Top Sulfur Rich Foods
Sulfur is readily available in protein foods such as meats, fish, poultry, eggs, milk, and legumes. Egg yolks are one of the better sulfur rich foods. Other top sulfur rich foods that contain this somewhat stinky mineral are onions, garlic, cabbage, Brussels sprouts, turnips, nuts, kale, lettuce, kelp and other seaweed, and raspberries. Complete vegetarians (those who eat no eggs or milk) and people on low-protein diets may have difficulty in getting proper amounts of sulfur. It’s important to note that the resulting sulfur deficiency is difficult to differentiate clinically from protein deficiency, which is of greater concern. Also, please make sure that any meat and dairy you consume is grass-fed/pastured and that vegetables and fruits are organic or locally grown using organic standards.
It’s interesting that only two of the 20 amino acids normally present in foods contain sulfur: Methionine (supplied by diet) and Cysteine (requires dietary sulfur for the body to synthesize). The body does not store either of these amino acids. Rather, “any dietary excess is readily oxidized to sulphate, excreted in the urine (or reabsorbed depending on dietary levels) or stored in the form of glutathione (GSH),” according to researchers. (Glutathione, comprised of three amino acids: cysteine, glutamate, and glycine, is your body’s most potent antioxidant and keeps all other antioxidants performing at peak levels.)
Radiation Protection and Sulfur
Human health can be adversely affected by exposure to radiation. This can come in the form of simple sunlight, to x-Ray exposure, to radiation fall-out. Tissue damage, whether resulting in a sunburn or in thyroid cancer is caused by “ionizing” radiation. Raising glutathione levels protects cells from damage by the most dangerous of free radicals released when ionizing radiation hits us. Jimmy Gutman, MD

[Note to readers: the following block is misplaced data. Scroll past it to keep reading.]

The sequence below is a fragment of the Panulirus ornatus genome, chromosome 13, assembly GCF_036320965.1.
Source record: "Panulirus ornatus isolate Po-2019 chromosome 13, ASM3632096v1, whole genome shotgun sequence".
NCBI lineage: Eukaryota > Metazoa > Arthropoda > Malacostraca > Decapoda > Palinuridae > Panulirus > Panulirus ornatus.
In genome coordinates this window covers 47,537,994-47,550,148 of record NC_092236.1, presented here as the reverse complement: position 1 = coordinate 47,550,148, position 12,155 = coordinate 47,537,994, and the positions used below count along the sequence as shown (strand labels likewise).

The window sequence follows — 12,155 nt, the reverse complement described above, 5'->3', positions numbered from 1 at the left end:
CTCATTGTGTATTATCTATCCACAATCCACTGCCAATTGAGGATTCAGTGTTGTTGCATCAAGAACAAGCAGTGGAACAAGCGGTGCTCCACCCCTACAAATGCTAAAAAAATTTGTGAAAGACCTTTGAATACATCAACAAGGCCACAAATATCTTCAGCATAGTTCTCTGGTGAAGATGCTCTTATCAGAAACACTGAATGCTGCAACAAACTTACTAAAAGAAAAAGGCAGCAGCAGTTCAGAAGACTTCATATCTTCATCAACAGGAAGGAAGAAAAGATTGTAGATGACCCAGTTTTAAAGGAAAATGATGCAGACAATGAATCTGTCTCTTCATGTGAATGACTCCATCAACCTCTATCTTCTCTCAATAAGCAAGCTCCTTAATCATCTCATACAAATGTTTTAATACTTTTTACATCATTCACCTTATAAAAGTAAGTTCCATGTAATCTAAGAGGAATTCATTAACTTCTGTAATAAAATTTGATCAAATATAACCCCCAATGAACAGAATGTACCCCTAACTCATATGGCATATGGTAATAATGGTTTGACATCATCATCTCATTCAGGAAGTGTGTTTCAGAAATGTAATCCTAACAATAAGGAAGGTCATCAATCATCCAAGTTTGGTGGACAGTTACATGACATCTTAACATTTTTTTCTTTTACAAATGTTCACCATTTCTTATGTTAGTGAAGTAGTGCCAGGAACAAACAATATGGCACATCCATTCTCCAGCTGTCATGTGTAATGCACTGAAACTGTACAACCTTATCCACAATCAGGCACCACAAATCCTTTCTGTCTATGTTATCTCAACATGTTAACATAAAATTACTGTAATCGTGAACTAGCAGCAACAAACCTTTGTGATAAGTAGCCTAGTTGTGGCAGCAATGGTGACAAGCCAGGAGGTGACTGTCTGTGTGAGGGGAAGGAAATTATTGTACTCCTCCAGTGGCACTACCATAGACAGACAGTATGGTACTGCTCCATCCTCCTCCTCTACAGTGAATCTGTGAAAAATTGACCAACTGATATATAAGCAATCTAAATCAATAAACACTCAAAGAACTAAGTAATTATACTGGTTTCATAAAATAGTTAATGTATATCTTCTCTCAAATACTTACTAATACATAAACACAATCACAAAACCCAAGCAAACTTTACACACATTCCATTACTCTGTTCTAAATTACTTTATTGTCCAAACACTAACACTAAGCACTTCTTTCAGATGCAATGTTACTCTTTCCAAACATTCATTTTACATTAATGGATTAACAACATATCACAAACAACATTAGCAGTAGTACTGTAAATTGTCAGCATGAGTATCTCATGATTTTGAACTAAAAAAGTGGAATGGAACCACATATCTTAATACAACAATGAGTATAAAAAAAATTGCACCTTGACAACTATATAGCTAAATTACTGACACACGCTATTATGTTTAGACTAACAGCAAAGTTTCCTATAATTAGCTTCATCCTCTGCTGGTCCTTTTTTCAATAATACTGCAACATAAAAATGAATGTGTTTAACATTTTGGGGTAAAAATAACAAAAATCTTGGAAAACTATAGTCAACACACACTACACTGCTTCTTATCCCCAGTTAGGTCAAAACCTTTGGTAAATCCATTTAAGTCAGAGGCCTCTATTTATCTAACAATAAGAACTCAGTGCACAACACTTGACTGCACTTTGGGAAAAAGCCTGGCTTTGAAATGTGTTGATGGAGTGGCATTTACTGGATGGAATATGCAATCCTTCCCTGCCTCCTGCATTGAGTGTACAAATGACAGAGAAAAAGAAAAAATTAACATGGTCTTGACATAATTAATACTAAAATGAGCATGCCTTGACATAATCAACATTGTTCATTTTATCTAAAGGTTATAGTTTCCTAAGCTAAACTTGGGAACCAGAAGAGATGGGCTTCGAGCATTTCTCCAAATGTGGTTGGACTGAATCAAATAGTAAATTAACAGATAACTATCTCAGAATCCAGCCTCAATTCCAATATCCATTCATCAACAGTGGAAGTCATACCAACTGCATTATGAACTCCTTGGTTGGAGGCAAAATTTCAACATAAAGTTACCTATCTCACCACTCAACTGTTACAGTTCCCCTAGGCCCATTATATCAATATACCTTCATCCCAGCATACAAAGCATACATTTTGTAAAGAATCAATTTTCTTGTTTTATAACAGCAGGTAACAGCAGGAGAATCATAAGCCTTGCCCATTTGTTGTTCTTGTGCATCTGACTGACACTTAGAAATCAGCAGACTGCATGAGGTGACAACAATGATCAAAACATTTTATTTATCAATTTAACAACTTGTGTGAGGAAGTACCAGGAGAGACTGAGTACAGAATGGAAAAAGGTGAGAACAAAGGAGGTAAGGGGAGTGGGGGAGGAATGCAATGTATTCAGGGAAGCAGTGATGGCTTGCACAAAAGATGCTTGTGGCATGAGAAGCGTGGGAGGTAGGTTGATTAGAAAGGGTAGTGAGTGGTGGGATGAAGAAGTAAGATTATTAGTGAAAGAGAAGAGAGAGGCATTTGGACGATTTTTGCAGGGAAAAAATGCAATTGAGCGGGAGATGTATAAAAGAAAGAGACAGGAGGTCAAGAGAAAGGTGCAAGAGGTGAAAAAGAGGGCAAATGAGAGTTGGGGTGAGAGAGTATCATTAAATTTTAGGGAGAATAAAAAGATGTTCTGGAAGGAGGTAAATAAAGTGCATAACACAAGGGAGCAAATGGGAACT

Organic Sulfur acts in a powerful way to protect from radiation. Sulfur reacts with radioactive mineral isotopes, turning them into harmless sulfates. This reaction occurs naturally because of the electrons that are available in sulfur’s atomic structure. After the atomic bombs dropped on Hiroshima and Nagasaki, many of the Japanese people survived radiation poisoning simply by eating their traditional miso soup made from fermented soybeans, sea vegetables like kombu, and root vegetables—all of which are rich in iodine and sulfur. Dr. Gabriela Segura states: “Sulfur has a long history of use as an antidote for acute exposure to radioactive material.”
Sulfur Deficiency Symptoms
Sulfur deficiency is very common, mostly because of the demineralization of soils, and may be a relating factor in health issues such as obesity, heart disease, Alzheimer’s and chronic fatigue, just to name a few.
- Fatigue and sluggishness
- Brittle nails and hair
- Hair loss and slow growth of hair
- Poor growth of fingernails
- Joint issues like arthritis
- Skin issues like rash
- Dermatitis and eczema
- Skeletal and growth issues
- Varicose veins and poor circulation
- Increased aging of skin
- Inability to digest fats
- Blood sugar concerns
- Inability to digest food
- Increased allergies
- Parasitical infestations
References and Resources
Marcel E Nimni, Bo Han and Fabiola Cordoba. Are We Getting Enough Sulfur in Our Diet? Nutrition & Metabolism 2007, 4:24 doi:10.1186/1743-7075-4-24.
Parcell S. Sulfur in human nutrition and applications in medicine. Altern Med Rev. 2002;7(1):22-44.
Penn State Hersey. Sulfur.